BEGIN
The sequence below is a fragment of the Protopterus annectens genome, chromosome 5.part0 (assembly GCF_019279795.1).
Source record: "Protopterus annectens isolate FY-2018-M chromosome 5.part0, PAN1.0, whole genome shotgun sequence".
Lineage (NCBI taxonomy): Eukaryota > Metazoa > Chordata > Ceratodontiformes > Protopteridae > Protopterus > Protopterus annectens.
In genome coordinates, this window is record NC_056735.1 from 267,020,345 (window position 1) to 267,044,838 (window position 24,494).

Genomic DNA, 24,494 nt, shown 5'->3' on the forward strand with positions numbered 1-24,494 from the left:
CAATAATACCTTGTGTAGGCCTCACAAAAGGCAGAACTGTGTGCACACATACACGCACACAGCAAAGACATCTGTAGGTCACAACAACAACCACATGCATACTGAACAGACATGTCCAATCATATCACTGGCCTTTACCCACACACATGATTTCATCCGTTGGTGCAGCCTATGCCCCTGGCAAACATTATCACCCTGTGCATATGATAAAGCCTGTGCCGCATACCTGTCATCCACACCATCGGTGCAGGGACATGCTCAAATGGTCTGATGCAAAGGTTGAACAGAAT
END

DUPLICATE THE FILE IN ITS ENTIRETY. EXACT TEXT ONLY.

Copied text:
The sequence below is a fragment of the Protopterus annectens genome, chromosome 5.part0 (assembly GCF_019279795.1).
Source record: "Protopterus annectens isolate FY-2018-M chromosome 5.part0, PAN1.0, whole genome shotgun sequence".
Lineage (NCBI taxonomy): Eukaryota > Metazoa > Chordata > Ceratodontiformes > Protopteridae > Protopterus > Protopterus annectens.
In genome coordinates, this window is record NC_056735.1 from 267,020,345 (window position 1) to 267,044,838 (window position 24,494).

Genomic DNA, 24,494 nt, shown 5'->3' on the forward strand with positions numbered 1-24,494 from the left:
CAATAATACCTTGTGTAGGCCTCACAAAAGGCAGAACTGTGTGCACACATACACGCACACAGCAAAGACATCTGTAGGTCACAACAACAACCACATGCATACTGAACAGACATGTCCAATCATATCACTGGCCTTTACCCACACACATGATTTCATCCGTTGGTGCAGCCTATGCCCCTGGCAAACATTATCACCCTGTGCATATGATAAAGCCTGTGCCGCATACCTGTCATCCACACCATCGGTGCAGGGACATGCTCAAATGGTCTGATGCAAAGGTTGAACAGAAT